A trustee, when exercising a distribution standard, must balance the needs of the current beneficiaries and the remaindermen. Indeed, this rule, characterized as a duty of impartiality informs the basis for the Uniform Trust Code and the Maryland Trust Code rules requiring information to be given to the current life beneficiary and, at least, to the first-line remaindermen. The duty of impartiality governs a trustee’s conduct regardless of the identity of the trustee, including when a trustee is also a beneficiary. Caver v. Caver, 176 Md. 171, 183, 4 A.2d 132, 138 (1939) (“As a trustee Mrs. Caver was under a duty to exercise her power to sell fairly and impartially for the equal benefit of all of the remaindermen and any grant of a gift, benefit or advantage to one remainderman at the expense of the others would constitute a breach of that duty.”) Restatement (Second) of Trusts § 183 (1957) (“When there are two or more beneficiaries of a trust, the trustee is under a duty to deal impartially with them.”); Restatement (Second) of Trusts § 232 (1957) (“If a trust is created for beneficiaries in succession, the trustee is under a duty to the successive beneficiaries to act with due regard to their respective interests.”); Restatement (Third) of Trusts § 79 (2005), gen. cmt. b. at 128-129 (“The duty of impartiality is an extension of the duty of loyalty to beneficiaries … In many modern trust situations, the trustee (or one or more co-trustees) will be a life beneficiary or perhaps a remainder beneficiary. In a case of this type, there will inevitably be some conflicts of interest that are approved, implicitly at least either by the settlor or through an appointment process that is authorized by the terms of the trust … In these circumstances there is, on the one hand, some inference of a preference for a confidence in the trustee-beneficiary but, on the other hand, a general recognition that a trustee-beneficiary’s conduct is to be closely scrutinized for abuse, including abuse by less than appropriate regard for the duty of impartially.” Internal references omitted.)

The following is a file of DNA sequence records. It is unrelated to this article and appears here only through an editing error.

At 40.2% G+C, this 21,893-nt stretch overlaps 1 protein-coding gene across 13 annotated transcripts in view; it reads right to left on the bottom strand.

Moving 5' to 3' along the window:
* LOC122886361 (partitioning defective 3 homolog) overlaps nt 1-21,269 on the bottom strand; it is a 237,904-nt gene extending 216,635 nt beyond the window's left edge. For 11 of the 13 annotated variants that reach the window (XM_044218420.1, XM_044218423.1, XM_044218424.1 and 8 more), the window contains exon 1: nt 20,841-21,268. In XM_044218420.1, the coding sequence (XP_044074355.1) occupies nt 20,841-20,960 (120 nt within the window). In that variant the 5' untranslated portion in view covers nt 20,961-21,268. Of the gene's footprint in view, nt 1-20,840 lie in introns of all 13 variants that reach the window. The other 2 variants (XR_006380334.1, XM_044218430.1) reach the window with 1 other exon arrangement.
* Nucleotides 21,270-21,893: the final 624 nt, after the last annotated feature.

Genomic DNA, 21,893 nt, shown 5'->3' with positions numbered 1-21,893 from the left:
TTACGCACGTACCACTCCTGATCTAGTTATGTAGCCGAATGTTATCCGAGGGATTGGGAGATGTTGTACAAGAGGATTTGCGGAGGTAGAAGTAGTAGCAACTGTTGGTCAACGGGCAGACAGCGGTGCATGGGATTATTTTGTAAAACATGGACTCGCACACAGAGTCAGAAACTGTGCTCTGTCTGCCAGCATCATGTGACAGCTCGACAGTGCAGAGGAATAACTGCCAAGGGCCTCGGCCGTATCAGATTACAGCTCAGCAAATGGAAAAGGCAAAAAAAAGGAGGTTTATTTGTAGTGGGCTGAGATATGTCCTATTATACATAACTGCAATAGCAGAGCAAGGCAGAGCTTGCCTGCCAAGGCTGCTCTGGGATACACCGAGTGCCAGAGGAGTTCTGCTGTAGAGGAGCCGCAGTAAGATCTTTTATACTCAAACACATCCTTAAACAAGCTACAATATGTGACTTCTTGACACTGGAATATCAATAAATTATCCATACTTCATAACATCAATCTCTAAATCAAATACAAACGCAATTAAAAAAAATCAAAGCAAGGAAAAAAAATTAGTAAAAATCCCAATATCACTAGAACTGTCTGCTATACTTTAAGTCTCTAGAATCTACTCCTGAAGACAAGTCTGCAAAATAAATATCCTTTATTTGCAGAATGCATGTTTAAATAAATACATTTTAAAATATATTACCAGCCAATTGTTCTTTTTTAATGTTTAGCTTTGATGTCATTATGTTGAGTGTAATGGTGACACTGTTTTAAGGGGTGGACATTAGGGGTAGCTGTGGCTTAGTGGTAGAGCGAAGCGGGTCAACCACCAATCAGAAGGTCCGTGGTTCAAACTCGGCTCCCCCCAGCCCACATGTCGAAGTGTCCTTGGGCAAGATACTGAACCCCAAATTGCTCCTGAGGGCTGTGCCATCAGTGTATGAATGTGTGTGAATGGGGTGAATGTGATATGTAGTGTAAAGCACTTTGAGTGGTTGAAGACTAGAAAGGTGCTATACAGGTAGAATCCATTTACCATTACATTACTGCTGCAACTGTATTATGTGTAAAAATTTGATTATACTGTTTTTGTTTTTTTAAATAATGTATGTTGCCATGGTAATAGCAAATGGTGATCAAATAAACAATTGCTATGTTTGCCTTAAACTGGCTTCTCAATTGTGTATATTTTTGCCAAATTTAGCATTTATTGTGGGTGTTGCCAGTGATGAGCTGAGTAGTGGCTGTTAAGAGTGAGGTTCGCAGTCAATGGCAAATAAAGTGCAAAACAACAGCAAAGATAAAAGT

The exercise of a distribution power by a trustee (regardless of who is trustee) involves a fiduciary judgment which the Courts will oversee to prevent misinterpretation or abuse of the discretion:
§ 50. Enforcement and construction of discretionary interests.
(1) A discretionary power conferred upon the Trustee to determine the benefits of a Trust beneficiary is subject to judicial control only to prevent misinterpretation or abuse of the discretion by a Trustee.
(2) The benefits to which a beneficiary of a discretionary interest is entitled, and what may constitute an abuse of discretion by the Trustee depend on the terms of the discretion, including the proper construction of any accompanying standards, and on the settlor’s purposes in granting the discretionary power and in creating the Trust.
Restatement (Third) of Trusts § 50 (2001). In a word, the trustee abuses his or her discretion when he or she makes or fails to make a distribution contrary to the express terms of the trust:
[A]n abuse of discretion occurs when a trustee acts from an improper even though not dishonest motive, such as when the act is undertaken in good faith but for a purpose other than to further the purposes of the Trust or, more specifically, the purposes for which the power was granted … [A] discretionary power to make distributions for a beneficiary’s “support” does not permit the Trustee to make well-intentioned, even otherwise reasonable, distributions that are not support-related.
Restatement (Third) of Trusts § 87 cmt. c at 244 (2005). (Emphasis added.); Waesche v. Rizzuto, 224 Md. 573, 587; 168 A.2d 871, 877 (1961) (“A court of equity will not interfere in the exercise of the discretionary power conferred on the trustees provided that the power was honestly and reasonably exercised. However, it must appear that the trustees acted in good faith, having a proper regard to the wishes of the testator and to the nature and character of the trust reposed in them.”)
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